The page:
It isn’t 5 a.m. yet, but Raúl is already on his feet. Raúl studied accounting in high school, but his commute won’t take him to an office building. Instead, he’ll walk 20 minutes from the main street to his farm, beginning a long day of tilling soil, harvesting and delivering produce, supervising workers and meeting with customers.
Raúl Chanchavac lives in the countryside in Totonicapán, located in Guatemala’s western highlands. His parents were farmers, and his passion for the land inspired him to follow in his parents’ footsteps. Raúl and his wife, Lilian, have been farming together for nearly a decade now.
Lilian and Raúl work in their fields.
Overcoming Obstacles with Food for Peace
Farming in Guatemala is hard work. Raúl and Lilian have dealt with plant disease, water shortages and the increasingly devastating impact of climate change.
“I had a lot of losses, and it wasn’t profitable. Plants were dying, and sometimes I didn’t even understand why,” Raúl says. “But a brother told me, ‘You have to persevere, to fight a little more and not lose faith.’”
Despite so many challenges, the Chanchavacs dreamed of expanding their farm to be a more profitable agriculture business so they could provide a better future for their young sons, Dylan and Marcos. And as a new farmer, Raúl was eager to learn.
“I was very inquisitive. If there is something I don’t know, I ask, and I asked a lot.”
Raúl joined a CRS program authorized by the Farm Bill through Food for Peace which provides technical training and other support to farmers. He and Lilian built a greenhouse to expand their vegetable production. Already growing tomatoes, they added onions, chili peppers and oranges to their crops and focused on quality.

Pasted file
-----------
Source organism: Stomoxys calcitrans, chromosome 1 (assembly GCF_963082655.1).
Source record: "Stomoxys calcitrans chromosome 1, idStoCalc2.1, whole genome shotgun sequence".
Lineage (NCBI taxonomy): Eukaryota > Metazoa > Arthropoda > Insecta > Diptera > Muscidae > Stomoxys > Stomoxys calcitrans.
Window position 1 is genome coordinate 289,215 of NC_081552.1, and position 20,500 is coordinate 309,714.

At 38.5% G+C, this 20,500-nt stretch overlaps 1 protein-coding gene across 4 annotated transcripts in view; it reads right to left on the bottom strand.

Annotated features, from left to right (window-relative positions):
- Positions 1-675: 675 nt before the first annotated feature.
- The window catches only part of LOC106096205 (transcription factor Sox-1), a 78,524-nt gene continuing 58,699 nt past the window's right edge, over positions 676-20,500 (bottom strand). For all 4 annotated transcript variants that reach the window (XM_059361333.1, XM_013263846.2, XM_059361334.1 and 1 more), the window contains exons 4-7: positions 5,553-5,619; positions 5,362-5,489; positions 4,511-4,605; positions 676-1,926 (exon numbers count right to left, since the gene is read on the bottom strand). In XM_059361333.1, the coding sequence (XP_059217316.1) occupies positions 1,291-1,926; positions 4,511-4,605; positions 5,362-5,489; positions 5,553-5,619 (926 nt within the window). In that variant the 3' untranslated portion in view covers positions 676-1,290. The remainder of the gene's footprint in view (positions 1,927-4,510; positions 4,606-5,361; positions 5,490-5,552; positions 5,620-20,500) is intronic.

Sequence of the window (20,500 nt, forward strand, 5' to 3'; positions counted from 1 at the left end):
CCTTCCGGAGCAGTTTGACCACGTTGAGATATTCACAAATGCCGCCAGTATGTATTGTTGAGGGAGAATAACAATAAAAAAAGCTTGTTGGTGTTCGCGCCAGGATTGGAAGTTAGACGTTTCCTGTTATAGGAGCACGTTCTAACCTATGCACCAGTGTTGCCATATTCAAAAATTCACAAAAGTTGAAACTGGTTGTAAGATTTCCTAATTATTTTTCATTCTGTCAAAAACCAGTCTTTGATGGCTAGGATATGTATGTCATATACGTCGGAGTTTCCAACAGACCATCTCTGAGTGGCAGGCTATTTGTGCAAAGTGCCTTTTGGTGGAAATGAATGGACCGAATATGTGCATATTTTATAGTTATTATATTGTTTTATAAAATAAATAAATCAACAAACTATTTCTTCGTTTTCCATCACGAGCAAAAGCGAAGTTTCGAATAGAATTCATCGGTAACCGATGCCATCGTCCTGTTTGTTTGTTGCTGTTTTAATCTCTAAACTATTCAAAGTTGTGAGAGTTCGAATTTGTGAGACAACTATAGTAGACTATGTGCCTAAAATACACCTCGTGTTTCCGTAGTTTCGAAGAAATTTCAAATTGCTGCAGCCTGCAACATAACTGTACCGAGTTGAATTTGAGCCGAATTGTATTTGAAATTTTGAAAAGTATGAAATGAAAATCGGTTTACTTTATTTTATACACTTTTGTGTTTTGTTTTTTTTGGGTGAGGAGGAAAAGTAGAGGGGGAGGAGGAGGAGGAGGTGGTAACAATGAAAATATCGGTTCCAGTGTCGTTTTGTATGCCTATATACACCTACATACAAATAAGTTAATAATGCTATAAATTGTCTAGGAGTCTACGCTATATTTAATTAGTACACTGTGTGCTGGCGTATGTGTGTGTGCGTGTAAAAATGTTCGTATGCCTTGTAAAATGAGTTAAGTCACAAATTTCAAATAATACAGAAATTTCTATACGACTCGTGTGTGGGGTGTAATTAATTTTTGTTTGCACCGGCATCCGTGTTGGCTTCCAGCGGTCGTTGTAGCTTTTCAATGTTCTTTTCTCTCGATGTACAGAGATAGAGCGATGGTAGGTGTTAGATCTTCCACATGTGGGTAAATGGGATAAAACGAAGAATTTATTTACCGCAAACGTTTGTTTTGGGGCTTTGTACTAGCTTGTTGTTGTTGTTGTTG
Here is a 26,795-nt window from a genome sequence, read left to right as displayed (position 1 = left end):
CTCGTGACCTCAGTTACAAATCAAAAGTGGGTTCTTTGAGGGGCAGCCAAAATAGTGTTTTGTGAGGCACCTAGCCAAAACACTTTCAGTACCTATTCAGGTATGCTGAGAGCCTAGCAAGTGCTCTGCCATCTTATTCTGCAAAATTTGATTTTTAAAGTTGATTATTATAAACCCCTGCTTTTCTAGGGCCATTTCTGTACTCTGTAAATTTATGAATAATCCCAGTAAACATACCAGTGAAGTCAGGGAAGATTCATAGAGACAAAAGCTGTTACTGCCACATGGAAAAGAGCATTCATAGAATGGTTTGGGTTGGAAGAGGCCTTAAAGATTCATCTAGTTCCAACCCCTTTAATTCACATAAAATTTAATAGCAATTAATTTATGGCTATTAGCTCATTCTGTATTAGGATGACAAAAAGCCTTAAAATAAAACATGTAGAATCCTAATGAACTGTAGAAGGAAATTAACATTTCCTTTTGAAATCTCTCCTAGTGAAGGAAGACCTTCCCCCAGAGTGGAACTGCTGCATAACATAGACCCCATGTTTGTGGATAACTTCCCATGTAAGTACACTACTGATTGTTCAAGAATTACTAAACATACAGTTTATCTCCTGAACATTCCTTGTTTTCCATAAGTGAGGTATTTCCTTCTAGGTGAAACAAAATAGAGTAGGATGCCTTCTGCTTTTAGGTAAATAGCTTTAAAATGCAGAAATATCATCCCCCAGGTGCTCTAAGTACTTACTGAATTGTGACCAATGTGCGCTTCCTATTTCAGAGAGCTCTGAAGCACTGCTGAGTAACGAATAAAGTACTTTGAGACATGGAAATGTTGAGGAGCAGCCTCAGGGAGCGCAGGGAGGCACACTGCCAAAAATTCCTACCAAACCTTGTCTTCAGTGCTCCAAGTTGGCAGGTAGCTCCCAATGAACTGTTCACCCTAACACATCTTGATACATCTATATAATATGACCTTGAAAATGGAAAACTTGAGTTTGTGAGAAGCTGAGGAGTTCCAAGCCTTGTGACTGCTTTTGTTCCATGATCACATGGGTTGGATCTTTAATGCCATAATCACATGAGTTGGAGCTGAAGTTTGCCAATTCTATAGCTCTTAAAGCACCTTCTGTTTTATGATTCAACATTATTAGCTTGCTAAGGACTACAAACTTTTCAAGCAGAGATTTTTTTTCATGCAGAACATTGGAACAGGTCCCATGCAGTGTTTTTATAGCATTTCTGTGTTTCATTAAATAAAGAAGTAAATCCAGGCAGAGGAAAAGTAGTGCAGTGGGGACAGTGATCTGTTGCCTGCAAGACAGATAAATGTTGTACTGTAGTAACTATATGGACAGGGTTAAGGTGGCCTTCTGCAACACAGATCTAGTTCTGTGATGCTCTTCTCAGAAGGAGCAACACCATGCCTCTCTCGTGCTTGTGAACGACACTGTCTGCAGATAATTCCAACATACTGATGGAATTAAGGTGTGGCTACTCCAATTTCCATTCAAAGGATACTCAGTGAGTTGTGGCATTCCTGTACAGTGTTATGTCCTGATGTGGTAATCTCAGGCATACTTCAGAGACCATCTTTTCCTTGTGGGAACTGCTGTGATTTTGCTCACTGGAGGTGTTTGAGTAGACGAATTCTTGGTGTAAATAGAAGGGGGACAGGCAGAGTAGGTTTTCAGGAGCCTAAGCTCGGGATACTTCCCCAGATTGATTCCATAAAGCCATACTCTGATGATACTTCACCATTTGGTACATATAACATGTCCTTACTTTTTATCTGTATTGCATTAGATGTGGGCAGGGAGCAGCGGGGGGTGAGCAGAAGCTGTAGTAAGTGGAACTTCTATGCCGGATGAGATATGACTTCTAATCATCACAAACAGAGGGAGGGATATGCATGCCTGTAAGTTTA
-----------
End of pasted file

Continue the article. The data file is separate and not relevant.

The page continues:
Raúl, Lilian and their five-year-old son Dylan carry produce from their farm. Photo by Erick Josue Hernández for CRS
Raúl and Lilian’s harvests were abundant, but they faced new challenges: where could they sell their produce reliably and receive a fair price?
Entering the Market with McGovern-Dole Food for Education
Raúl and Lilian participated in another CRS program called Nuestra Cosecha, authorized by the Farm Bill through the McGovern-Dole Food for Education program. Through the program, local farmers sell their produce to schools to be used in free, daily school meals for students. The meals—also provided through McGovern-Dole—help students overcome malnutrition and thrive in school.
Raúl and Lilian improved their vegetable packaging and delivery systems, finetuned their business practices and developed relationships with school buyers. They contracted with six schools through Nuestra Cosecha and have signed contracts to deliver produce to 10 additional schools outside the project.
Raúl, center, and Lilian, left, carrying her 16-month-old son Marcos, load their delivery truck with packaged produce for local schools. Photo by Erick Josue Hernández for CRS
“Before, when we were selling in informal markets, we didn't know how much we were going to earn. Now that we sell in the schools, our profit is a little higher,” Lilian shares. “Our customers are satisfied when we deliver because they tell us that our product is fresh. Our desire is that it helps the children to be stronger and to be able to learn better when they study.”
With their growing business, the Chanchavacs employ 17 people. They also share their knowledge with other farmers to improve their harvests, lifting up the entire community with their success.
“My vision is always to help people. I want to help my family. I want to help my neighbors. I want to help the farmers. Now that I have a business, I like to give the chivo to other farmers—the secret formula! I would like other people to stand out. Prosperity at the communal level has become a priority for me,” Raúl says.
The Farm Bill authorizes programs—including Food for Peace, Food for Progress, McGovern-Dole Food for Education and Farmer-to-Farmer—that provide millions of people worldwide with lifesaving food assistance. These programs also fund long-term development projects that help communities become more resilient.
The Farm Bill is set to expire on Sept. 30, 2023. Urge your members of Congress to prioritize international food assistance programs in the 2023 Farm Bill so more farming communities like Raúl’s can thrive.